The third film Pusher III: I'm The Angel of Death made one year later is a total departure from the two pushers' stories, instead focusing completely on Milo, an unknown amount of years later on the eve of his daughter's birthday. He has different struggles, including maintaining leadership in a new market of savvy younger dealers and new drugs, including ecstasy, he is also trying to quit doping and cooks as a distraction in the dilapidated club he runs with his skeleton crew.
As a Pusher film you wait with bated breath for shit to hit the fan, but Refn is teasing us here, and this is the slowest burn of the three, with unpredictably messy results.
All three films are masterful in their own right, and aside from the litany of characters presented in the credits, they can be successfully viewed individually. There are noticeable themes in all three films however that I would be remiss to not touch upon. The first most obvious one is impotence. All three protagonists brag about their strength, position in life and virility but in Pusher, Frank refuses to touch Vic his live-in girlfriend, and it is not really clear why save for his excessive drug use. In Pusher II there is an explicit scene that follows Tonny bragging about oral sex, that takes place in a brothel. Hardcore pornography and two prostitutes try to arouse him to no success. In Pusher III Milo seems to have a dejected relationship with his daughter, but other than this he neither mentions, nor engages in any sexual acts during the film. Perhaps this follows the struggle Tonny has in Pusher II regarding his familial responsibilities but ultimate failure as a man to provide stability - the same pain Milo feels for his daughter and that Frank feels for his girlfriend.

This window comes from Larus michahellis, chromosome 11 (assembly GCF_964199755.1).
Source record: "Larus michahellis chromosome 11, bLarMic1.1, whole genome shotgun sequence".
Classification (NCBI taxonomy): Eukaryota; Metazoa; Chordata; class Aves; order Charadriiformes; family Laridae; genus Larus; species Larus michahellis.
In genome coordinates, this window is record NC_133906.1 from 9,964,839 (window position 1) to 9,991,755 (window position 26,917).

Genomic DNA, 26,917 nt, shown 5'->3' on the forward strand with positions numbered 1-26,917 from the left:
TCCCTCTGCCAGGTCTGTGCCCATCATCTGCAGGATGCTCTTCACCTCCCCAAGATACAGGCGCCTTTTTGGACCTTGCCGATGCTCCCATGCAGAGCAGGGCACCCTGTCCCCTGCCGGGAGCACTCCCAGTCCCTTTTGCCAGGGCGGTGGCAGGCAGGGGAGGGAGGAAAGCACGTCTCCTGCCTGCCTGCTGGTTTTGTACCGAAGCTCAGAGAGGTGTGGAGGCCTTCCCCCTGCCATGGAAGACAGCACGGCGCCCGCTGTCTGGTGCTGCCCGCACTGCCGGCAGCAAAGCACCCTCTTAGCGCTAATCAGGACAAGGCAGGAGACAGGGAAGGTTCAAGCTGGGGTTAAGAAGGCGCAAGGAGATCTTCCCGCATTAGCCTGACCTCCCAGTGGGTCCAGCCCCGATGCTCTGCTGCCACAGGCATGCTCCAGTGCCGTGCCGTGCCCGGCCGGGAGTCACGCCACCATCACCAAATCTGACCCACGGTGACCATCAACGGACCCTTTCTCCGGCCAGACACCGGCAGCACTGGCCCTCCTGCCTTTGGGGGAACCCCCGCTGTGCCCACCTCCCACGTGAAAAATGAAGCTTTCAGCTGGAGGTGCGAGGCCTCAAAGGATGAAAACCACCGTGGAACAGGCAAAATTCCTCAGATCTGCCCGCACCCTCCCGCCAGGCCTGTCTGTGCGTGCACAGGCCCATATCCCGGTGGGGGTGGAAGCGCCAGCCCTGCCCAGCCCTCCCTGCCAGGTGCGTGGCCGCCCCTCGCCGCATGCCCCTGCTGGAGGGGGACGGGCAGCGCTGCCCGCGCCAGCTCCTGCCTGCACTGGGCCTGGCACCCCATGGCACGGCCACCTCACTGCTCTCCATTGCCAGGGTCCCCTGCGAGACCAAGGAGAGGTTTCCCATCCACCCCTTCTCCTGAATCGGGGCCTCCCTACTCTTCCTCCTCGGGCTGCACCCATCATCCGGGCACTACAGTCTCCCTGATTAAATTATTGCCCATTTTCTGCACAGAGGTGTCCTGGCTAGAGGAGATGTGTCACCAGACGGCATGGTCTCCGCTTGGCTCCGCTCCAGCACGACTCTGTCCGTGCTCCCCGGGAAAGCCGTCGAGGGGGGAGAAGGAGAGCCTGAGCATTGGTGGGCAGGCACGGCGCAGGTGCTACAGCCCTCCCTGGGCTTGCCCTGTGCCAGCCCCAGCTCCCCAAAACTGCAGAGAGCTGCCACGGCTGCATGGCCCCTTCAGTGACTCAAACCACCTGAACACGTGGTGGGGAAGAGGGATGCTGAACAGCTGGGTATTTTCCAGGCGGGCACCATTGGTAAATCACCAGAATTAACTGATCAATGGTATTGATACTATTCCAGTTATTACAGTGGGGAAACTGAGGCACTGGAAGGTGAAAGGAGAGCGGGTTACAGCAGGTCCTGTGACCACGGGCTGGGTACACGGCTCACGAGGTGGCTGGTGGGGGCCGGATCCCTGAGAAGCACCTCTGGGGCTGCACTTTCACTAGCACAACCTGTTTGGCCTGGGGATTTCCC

The second theme is frustration, and each in film there are key scenes that stunningly reveal the intense frustration and deflation of ego all three protagonists experience. The look on Frank's face, the pacing and increasingly anti-social behavior from Tonny in an overlong sequence at a wedding party that has to be seen to be believed, and Milo's distracting methods of cooking, doping and reading newspapers during pivotal moments when action should be taken are all explosive scenes that enhance the Pusher story.
All three films have basic elements of Refn's style that are arguably fully exploited in his film Bronson. The difference here is his stylistic flair such as brightly lit neon rooms and sizzling electro-rock score are used to very minimal effect and the characters take center stage.
Pusher is a grey world, not one without hope but one that is an ensnaring trap that has caught the protagonists in their grip as they witness stability, but ultimately influence and are influenced by the corruption and crime that proliferates their lives and poisons their opportunities.
The Pusher Trilogy is out now in Australia on DVD thanks to Accent - Link here